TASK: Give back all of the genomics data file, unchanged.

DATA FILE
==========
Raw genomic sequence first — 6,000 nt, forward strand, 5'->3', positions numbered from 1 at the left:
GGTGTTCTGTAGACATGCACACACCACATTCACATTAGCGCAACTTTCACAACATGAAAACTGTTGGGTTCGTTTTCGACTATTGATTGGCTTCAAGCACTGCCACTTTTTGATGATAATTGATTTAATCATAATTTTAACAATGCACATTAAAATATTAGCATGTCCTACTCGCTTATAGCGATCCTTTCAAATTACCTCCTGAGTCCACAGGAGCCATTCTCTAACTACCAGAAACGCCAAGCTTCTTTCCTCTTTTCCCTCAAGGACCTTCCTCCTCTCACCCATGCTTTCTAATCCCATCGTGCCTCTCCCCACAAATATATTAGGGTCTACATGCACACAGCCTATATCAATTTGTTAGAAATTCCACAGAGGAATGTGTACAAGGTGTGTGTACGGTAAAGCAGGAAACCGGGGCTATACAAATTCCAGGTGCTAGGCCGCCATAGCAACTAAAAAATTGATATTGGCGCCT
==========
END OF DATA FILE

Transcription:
Raw genomic sequence first — 6,000 nt, forward strand, 5'->3', positions numbered from 1 at the left:
GGTGTTCTGTAGACATGCACACACCACATTCACATTAGCGCAACTTTCACAACATGAAAACTGTTGGGTTCGTTTTCGACTATTGATTGGCTTCAAGCACTGCCACTTTTTGATGATAATTGATTTAATCATAATTTTAACAATGCACATTAAAATATTAGCATGTCCTACTCGCTTATAGCGATCCTTTCAAATTACCTCCTGAGTCCACAGGAGCCATTCTCTAACTACCAGAAACGCCAAGCTTCTTTCCTCTTTTCCCTCAAGGACCTTCCTCCTCTCACCCATGCTTTCTAATCCCATCGTGCCTCTCCCCACAAATATATTAGGGTCTACATGCACACAGCCTATATCAATTTGTTAGAAATTCCACAGAGGAATGTGTACAAGGTGTGTGTACGGTAAAGCAGGAAACCGGGGCTATACAAATTCCAGGTGCTAGGCCGCCATAGCAACTAAAAAATTGATATTGGCGCCT